I am not sure if any of you have seen this video of a famous dog trainer and his failed attempt to evaluate and help a food aggressive dog. I have included the link below, but you do not have to watch it to get the point that I want to make in this post. Namely, that there are many, many people out there that work with dogs, and some are infinitely better at what they do than others. It is extremely important that you work with someone that is competent and comes recommended by someone you trust, as they can end up doing more harm than good. The video below is a perfect example of that.
I am not a veterinary behavioral specialist. I often recommend trainers, and more often recommend veterinary specialists, particularly for aggression issues. Aggression issues cannot be evaluated and addressed soon enough, so I refer to the very best people I know of in those instances. Also, there are many trainers are out there that are really, really good at what they do. I recommend them, in certain situations, as well. There are various levels of certification that one can obtain, and that, mixed with experience and common sense, is often indicated to get you on the right path to solve any number of behavioral issues.
Below is a link to a blog by Jim Crosby, whose advice is consistently good. In the link below, he elaborates on what is wrong with the approach taken in the example seen in the above You Tube video. He breaks it down well, the contrast in his observations are striking.
What I appreciate is his brief summary of various qualifications you might look for when searching for help. I am repeating it below, because I think it is a good resource and guide when you are trying to decide who to go to for guidance.
Jim goes on to say:
“…There is no such thing as a Certified “Rehabilitator”, as the famous trainer in the video refers to himself as. There are trainers, from the person who sticks out a shingle saying “Dog Trainer” with no education or certification to those who possess supported credentials such as through the APDT/CCPDT (which Mr. Crosby has) and the IACP to several other oversight organizations such as the Karen Prior Trainers, The Victoria Stilwell Positive Trainers, the Animal Behavior College, and others. These folds are trainers of varying skills.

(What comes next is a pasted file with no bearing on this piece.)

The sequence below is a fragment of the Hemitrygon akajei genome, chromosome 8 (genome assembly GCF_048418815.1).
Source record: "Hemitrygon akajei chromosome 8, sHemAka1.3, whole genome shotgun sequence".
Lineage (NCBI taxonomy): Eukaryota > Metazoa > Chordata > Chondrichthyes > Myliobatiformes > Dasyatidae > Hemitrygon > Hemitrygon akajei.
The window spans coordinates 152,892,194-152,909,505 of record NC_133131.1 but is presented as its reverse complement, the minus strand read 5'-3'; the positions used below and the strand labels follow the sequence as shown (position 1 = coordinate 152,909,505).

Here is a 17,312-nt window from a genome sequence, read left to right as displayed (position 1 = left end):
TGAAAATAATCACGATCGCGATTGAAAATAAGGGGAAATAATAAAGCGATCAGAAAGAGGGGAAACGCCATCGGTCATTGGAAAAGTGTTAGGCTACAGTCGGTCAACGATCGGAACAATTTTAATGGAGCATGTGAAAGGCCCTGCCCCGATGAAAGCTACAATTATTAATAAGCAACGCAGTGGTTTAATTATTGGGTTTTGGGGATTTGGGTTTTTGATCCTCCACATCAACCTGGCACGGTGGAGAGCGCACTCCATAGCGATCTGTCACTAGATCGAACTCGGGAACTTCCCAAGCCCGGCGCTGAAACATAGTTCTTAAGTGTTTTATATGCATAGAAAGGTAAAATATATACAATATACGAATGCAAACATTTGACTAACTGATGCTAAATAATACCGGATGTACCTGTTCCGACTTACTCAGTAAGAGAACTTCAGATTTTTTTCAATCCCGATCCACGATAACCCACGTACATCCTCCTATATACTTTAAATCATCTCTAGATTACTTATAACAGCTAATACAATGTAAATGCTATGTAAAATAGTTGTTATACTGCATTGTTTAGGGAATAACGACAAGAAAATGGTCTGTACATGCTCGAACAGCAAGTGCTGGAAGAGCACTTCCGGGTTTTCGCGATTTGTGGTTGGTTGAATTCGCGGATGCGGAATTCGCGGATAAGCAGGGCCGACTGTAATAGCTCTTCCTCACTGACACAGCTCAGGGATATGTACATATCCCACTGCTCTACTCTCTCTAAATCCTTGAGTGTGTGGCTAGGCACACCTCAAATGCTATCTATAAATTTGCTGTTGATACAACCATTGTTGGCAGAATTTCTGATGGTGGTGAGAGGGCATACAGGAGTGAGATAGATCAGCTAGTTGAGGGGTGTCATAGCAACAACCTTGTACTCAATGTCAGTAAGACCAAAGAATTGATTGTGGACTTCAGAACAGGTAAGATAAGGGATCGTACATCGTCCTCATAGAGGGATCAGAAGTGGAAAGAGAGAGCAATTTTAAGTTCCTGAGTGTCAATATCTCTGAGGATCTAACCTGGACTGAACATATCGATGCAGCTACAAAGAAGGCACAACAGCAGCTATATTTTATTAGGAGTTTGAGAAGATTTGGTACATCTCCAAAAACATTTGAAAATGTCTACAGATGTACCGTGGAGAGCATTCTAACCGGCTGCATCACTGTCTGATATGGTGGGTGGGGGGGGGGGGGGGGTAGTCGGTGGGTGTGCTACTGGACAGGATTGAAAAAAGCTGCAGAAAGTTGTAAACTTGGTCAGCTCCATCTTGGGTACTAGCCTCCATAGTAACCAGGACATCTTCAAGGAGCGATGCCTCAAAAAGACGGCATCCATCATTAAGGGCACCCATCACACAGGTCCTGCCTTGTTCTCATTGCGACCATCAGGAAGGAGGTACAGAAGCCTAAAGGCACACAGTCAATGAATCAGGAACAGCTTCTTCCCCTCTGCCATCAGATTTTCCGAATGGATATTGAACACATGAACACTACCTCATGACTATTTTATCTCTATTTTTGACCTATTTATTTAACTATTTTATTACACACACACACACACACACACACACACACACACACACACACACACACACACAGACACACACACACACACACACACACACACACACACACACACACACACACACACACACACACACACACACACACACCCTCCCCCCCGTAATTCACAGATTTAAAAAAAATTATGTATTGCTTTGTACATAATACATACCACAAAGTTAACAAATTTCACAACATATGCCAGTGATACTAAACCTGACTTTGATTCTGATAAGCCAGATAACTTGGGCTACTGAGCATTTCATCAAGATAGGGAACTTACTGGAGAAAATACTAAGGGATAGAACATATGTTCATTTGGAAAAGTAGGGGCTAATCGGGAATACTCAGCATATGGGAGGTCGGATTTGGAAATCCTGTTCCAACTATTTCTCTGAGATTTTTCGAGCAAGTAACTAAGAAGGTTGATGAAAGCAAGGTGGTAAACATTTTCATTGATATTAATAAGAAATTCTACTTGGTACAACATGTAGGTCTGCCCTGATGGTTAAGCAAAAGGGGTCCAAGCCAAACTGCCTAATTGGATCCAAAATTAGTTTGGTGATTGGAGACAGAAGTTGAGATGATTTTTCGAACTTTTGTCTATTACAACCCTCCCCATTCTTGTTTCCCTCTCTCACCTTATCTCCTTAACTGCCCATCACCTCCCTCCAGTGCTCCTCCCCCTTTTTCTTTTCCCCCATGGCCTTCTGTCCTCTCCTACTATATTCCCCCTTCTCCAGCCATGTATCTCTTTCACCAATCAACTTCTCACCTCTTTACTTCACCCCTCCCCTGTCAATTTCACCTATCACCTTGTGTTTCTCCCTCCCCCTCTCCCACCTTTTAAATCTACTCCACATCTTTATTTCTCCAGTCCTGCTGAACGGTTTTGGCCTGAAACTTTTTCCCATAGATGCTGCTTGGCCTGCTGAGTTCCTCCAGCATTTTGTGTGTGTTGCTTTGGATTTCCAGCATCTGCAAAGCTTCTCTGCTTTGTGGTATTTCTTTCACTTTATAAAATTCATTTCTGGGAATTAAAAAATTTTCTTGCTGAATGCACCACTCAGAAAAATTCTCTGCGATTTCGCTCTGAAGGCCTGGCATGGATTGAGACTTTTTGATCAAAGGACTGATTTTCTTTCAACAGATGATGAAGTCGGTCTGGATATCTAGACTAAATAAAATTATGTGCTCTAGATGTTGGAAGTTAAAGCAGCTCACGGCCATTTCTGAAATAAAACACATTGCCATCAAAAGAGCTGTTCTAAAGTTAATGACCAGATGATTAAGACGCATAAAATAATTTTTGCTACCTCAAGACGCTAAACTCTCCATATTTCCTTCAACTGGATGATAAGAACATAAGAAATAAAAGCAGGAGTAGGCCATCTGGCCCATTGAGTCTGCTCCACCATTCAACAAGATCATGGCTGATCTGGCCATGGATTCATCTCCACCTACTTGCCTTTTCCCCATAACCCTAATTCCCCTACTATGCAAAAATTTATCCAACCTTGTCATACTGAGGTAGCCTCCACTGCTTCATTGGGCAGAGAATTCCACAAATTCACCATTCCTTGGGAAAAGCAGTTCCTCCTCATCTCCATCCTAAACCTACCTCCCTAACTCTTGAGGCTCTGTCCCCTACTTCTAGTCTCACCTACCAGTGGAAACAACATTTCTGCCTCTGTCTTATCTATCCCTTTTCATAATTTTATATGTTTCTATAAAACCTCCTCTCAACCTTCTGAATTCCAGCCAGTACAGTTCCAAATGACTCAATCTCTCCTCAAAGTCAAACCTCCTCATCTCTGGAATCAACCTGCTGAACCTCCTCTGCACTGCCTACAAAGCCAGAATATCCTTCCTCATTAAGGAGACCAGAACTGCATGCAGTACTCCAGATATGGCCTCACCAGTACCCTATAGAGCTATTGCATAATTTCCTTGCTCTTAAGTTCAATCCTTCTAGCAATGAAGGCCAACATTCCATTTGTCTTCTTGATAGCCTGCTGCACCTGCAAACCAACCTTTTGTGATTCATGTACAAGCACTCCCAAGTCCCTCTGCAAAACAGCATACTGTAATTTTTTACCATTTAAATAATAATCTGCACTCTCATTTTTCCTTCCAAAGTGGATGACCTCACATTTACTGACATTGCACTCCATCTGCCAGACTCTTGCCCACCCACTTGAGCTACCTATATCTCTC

Then there are Behavior Consultants with credentials such as CBCC-KA (he and others), certification from the IAABC, and other behavior based certifying organizations. Then there are Certified Applied Animal Behaviorists and Veterinary Behaviorists, the top the pile. Any or all of these folds, from the guy with a self-declared title of “Dog Trainer” to the Veterinary Behaviorist can function as a rehabilitator of dogs. That is what trainers and behaviorists do. (He) has trained a ton of dogs and has rehabilitated a large number of problem dogs. That doesn’t mean (he) crowns himself “Dog Rehabilitator”. That means (he) is a trainer, a behavior consultant, and evaluator (through the AKC and others). Rehabilitator is a meaningless title- to be competent rehabilitation must be based on training, behavior analysis, behavior modification and perhaps medical intervention by a Veterinary Behaviorist.”
It is not my intent to throw a bunch of acronyms at you. My point is to help you choose wisely. And, just because someone is on TV, it doesn’t mean he or she is the best at what they do.